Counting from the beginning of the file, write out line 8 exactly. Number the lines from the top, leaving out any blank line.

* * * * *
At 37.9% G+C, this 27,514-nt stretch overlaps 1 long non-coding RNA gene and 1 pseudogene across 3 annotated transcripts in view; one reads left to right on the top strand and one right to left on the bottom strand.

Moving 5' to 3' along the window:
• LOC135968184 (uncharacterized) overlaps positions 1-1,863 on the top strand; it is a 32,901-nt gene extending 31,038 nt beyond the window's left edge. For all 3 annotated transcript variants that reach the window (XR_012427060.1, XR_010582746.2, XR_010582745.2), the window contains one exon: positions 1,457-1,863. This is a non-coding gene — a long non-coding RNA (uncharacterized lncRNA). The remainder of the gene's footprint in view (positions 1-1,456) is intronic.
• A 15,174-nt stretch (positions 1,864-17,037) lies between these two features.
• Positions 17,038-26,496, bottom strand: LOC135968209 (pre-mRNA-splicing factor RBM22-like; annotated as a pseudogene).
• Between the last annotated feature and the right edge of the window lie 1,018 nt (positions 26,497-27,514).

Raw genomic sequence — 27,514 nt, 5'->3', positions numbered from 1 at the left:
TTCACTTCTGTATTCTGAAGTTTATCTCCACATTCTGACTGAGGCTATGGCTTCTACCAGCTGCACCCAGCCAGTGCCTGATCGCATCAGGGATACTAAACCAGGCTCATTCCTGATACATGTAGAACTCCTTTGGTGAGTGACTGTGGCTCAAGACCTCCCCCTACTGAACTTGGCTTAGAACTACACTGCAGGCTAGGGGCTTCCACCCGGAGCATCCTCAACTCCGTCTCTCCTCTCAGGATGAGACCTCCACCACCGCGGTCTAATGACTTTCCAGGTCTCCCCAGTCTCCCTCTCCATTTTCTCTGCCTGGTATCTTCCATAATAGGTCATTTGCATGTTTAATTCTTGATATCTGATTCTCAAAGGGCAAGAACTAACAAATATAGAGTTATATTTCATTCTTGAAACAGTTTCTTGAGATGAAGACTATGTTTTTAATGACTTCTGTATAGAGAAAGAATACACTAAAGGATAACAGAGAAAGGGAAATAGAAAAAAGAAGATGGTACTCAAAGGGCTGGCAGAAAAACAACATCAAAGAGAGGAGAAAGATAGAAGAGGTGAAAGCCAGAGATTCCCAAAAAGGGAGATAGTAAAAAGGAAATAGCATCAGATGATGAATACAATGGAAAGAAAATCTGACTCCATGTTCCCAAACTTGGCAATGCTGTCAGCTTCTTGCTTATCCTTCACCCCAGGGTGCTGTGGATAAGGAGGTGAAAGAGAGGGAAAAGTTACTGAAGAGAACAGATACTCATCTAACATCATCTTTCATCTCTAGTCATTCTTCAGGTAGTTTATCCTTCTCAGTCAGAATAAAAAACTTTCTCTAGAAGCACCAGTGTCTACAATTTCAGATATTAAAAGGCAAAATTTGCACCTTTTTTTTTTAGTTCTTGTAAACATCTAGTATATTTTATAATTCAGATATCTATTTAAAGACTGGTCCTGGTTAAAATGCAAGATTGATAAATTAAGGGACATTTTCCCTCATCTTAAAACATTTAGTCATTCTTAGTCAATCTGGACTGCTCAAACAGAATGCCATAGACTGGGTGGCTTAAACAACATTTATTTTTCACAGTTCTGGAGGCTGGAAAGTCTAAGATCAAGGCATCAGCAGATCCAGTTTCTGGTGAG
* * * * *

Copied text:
TTCACTTCTGTATTCTGAAGTTTATCTCCACATTCTGACTGAGGCTATGGCTTCTACCAGCTGCACCCAGCCAGTGCCTGATCGCATCAGGGATACTAAACCAGGCTCATTCCTGATACATGTAGAACTCCTTTGGTGAGTGACTGTGGCTCAAGACCTCCCCCTACTGAACTTGGCTTAGAACTACACTGCAGGCTAGGGGCTTCCACCCGGAGCATCCTCAACTCCGTCTCTCCTCTCAGGATGAGACCTCCACCACCGCGGTCTAATGACTTTCCAGGTCTCCCCAGTCTCCCTCTCCATTTTCTCTGCCTGGTATCTTCCATAATAGGTCATTTGCATGTTTAATTCTTGATATCTGATTCTCAAAGGGCAAGAACTAACAAATATAGAGTTATATTTCATTCTTGAAACAGTTTCTTGAGATGAAGACTATGTTTTTAATGACTTCTGTATAGAGAAAGAATACACTAAAGGATAACAGAGAAAGGGAAATAGAAAAAAGAAGATGGTACTCAAAGGGCTGGCAGAAAAACAACATCAAAGAGAGGAGAAAGATAGAAGAGGTGAAAGCCAGAGATTCCCAAAAAGGGAGATAGTAAAAAGGAAATAGCATCAGATGATGAATACAATGGAAAGAAAATCTGACTCCATGTTCCCAAACTTGGCAATGCTGTCAGCTTCTTGCTTATCCTTCACCCCAGGGTGCTGTGGATAAGGAGGTGAAAGAGAGGGAAAAGTTACTGAAGAGAACAGATACTCATCTAACATCATCTTTCATCTCTAGTCATTCTTCAGGTAGTTTATCCTTCTCAGTCAGAATAAAAAACTTTCTCTAGAAGCACCAGTGTCTACAATTTCAGATATTAAAAGGCAAAATTTGCACCTTTTTTTTTTAGTTCTTGTAAACATCTAGTATATTTTATAATTCAGATATCTATTTAAAGACTGGTCCTGGTTAAAATGCAAGATTGATAAATTAAGGGACATTTTCCCTCATCTTAAAACATTTAGTCATTCTTAGTCAATCTGGACTGCTCAAACAGAATGCCATAGACTGGGTGGCTTAAACAACATTTATTTTTCACAGTTCTGGAGGCTGGAAAGTCTAAGATCAAGGCATCAGCAGATCCAGTTTCTGGTGAG